This is a repost of feature that first ran in October 2017.
The notwithstanding clause (section 33 of the Constitution Act) is exactly as strange as it sounds: It’s a magical section of the Canadian constitution that allows provincial governments to simply ignore a key section of the constitution if they don’t like it.
The only rule is that the governments have to first announce that they’re doing it. Specifically, they have to stand up in their legislature and announce that they’re going to pass an act “notwithstanding” whatever it says in the constitution.
What’s most surprising about the clause is that it allows provinces to override what are arguably the most important parts of the constitution: The “fundamental freedoms” and “legal rights” of Canadian citizens.
Freedom of religion, freedom of association, freedom of the press, protections from arbitrary imprisonment and search, “the right to life, liberty and security of the person” — all of these can technically be ignored by a provincial government provided they announce it first.
Saskatchewan Premier Brad Wall talks to reporters soon after the Saskatchewan government said it would invoke the notwithstanding clause of the Charter of Rights and Freedoms.
To be sure, the Constitution does insert a time limit on how long a province can get away with this. “A declaration … shall cease to have effect five years after it comes into force,” reads the clause.
However, this is easily overridden by the fact that the province can simply “re-enact” their constitution-flouting declaration.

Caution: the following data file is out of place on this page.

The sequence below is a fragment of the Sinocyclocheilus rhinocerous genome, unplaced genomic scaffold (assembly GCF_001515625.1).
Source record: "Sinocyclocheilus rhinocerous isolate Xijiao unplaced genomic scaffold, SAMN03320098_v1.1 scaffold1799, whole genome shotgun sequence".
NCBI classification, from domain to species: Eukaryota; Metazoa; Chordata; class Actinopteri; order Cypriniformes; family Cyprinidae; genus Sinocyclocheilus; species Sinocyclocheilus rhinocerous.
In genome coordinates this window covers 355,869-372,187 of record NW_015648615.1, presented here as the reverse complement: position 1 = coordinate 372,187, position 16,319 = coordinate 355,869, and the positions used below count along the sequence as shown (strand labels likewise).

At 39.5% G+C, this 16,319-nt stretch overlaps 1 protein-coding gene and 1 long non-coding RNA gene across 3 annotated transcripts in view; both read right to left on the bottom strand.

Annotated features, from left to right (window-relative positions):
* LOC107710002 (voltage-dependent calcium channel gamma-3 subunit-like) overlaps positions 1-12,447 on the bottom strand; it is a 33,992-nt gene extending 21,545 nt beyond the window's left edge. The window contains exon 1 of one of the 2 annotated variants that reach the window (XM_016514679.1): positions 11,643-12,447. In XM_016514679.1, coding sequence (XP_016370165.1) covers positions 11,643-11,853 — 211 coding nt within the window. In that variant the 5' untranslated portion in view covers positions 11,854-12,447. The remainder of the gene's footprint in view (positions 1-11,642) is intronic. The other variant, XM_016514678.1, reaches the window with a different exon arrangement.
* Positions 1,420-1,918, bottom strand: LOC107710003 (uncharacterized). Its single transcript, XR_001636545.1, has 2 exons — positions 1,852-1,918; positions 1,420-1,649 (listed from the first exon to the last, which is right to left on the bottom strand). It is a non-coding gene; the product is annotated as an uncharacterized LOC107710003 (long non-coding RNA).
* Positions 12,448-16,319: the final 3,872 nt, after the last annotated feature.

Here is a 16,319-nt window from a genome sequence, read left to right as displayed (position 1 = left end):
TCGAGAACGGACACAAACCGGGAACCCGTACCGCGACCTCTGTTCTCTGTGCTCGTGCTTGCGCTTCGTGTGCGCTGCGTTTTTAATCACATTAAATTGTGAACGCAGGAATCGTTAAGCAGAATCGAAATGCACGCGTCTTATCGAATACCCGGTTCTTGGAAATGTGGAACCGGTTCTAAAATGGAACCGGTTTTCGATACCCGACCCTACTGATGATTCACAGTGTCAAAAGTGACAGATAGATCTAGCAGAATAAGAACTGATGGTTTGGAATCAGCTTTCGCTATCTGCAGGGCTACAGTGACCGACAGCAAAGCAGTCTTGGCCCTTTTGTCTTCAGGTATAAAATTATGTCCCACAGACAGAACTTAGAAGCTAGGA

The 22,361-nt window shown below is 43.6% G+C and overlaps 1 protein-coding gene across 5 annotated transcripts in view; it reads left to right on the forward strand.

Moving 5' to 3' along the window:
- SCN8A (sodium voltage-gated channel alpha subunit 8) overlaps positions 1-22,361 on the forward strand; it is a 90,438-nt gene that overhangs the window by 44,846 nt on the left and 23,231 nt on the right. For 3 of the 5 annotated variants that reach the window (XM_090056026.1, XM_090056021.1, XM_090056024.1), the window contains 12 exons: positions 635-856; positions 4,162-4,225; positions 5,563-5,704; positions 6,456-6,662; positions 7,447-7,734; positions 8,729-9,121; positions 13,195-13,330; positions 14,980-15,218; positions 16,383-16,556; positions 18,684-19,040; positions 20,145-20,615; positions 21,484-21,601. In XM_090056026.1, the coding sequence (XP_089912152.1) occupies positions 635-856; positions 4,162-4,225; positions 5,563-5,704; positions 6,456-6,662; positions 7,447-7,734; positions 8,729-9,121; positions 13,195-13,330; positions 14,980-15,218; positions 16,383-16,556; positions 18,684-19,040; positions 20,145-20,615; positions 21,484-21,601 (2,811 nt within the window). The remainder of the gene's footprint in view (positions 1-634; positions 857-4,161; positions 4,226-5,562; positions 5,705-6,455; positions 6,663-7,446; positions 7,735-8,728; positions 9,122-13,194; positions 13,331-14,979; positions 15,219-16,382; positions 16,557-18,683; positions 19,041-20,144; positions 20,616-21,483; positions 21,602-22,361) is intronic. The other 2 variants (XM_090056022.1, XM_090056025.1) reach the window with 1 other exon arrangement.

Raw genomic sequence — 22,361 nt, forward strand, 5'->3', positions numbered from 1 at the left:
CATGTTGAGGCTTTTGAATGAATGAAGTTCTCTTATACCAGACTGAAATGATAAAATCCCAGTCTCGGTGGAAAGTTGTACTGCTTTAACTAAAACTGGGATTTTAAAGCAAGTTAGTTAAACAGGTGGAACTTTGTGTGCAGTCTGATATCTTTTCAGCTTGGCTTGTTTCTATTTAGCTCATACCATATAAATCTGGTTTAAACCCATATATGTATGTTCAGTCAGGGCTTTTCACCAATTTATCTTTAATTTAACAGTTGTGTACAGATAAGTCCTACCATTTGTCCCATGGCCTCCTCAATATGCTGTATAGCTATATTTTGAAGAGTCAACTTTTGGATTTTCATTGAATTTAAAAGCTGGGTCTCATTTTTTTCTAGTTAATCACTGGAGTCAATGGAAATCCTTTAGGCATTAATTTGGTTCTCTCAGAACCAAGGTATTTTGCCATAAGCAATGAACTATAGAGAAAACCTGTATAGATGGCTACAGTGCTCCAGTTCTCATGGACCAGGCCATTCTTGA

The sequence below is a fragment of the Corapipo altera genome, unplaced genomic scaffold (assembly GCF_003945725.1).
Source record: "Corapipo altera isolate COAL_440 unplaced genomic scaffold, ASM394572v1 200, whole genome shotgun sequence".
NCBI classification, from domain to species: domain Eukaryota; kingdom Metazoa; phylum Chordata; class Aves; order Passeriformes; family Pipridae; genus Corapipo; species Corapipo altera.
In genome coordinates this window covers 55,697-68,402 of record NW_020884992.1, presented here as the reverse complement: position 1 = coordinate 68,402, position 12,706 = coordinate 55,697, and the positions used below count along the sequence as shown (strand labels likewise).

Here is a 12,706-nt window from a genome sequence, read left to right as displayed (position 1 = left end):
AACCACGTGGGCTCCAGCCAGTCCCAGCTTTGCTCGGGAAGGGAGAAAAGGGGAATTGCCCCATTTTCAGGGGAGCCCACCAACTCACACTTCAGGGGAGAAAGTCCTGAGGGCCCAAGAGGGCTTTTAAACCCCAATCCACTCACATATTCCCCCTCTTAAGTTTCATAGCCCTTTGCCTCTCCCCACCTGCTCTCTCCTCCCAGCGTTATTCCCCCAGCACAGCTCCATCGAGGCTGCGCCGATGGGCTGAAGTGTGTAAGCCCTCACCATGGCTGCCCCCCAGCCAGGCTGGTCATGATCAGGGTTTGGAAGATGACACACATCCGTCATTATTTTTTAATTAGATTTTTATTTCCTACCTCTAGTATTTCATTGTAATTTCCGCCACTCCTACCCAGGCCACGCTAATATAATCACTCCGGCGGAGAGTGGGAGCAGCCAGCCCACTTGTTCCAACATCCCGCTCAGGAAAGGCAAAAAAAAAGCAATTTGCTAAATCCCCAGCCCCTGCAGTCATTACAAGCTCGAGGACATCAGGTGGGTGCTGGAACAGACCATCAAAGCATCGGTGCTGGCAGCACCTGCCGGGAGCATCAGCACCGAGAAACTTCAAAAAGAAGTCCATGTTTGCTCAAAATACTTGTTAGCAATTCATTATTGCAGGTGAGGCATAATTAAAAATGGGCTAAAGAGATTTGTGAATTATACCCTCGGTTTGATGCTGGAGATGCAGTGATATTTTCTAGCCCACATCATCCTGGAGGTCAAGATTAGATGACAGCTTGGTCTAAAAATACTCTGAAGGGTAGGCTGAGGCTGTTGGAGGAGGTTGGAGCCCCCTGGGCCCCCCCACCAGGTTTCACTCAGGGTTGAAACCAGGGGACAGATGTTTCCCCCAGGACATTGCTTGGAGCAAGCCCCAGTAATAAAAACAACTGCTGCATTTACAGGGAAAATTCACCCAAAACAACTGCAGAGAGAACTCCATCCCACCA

Naturally, other democratic countries don’t this. As our own Library of Parliament notes in a summary, the idea of building an escape clause into a human rights code “appears to be a uniquely Canadian development.”
The Constitution of Japan specifically states that the document overrides every other “law, ordinance, imperial rescript or other act of government.” It’s a similar deal in South Africa, where the constitution is held as “supreme” and any other contradictory law is declared “invalid.”
The U.S. Constitution, which is taken particularly seriously by its adherents, definitively states that it “shall be the supreme Law of the Land; and the Judges in every State shall be bound thereby.”
The Americans take their constitution very seriously.
As critics have noted, if the U.S. had a notwithstanding clause, much of the Civil Rights movement might never have happened. Southern states could have simply ignored desegregation rulings such as Brown v. Board of Education.
So the question is: Why did Canada make such a fuss about writing a constitution only to insert a measure allowing any Joe or Jane Premier to ignore it?
The answer, like most weird Canadian legal things, is compromise.
The government of Pierre Trudeau didn’t want to repatriate a constitution without broad provincial support, and the only way they could get Western Canada on board was by holding their nose and writing in the clause.
As one Liberal MP said later, the deal forever stained the document with “shenanigans” and “skulduggery.”
It was later literally stained by an ink-wielding protester.
At the time, skeptics were worried that an …read more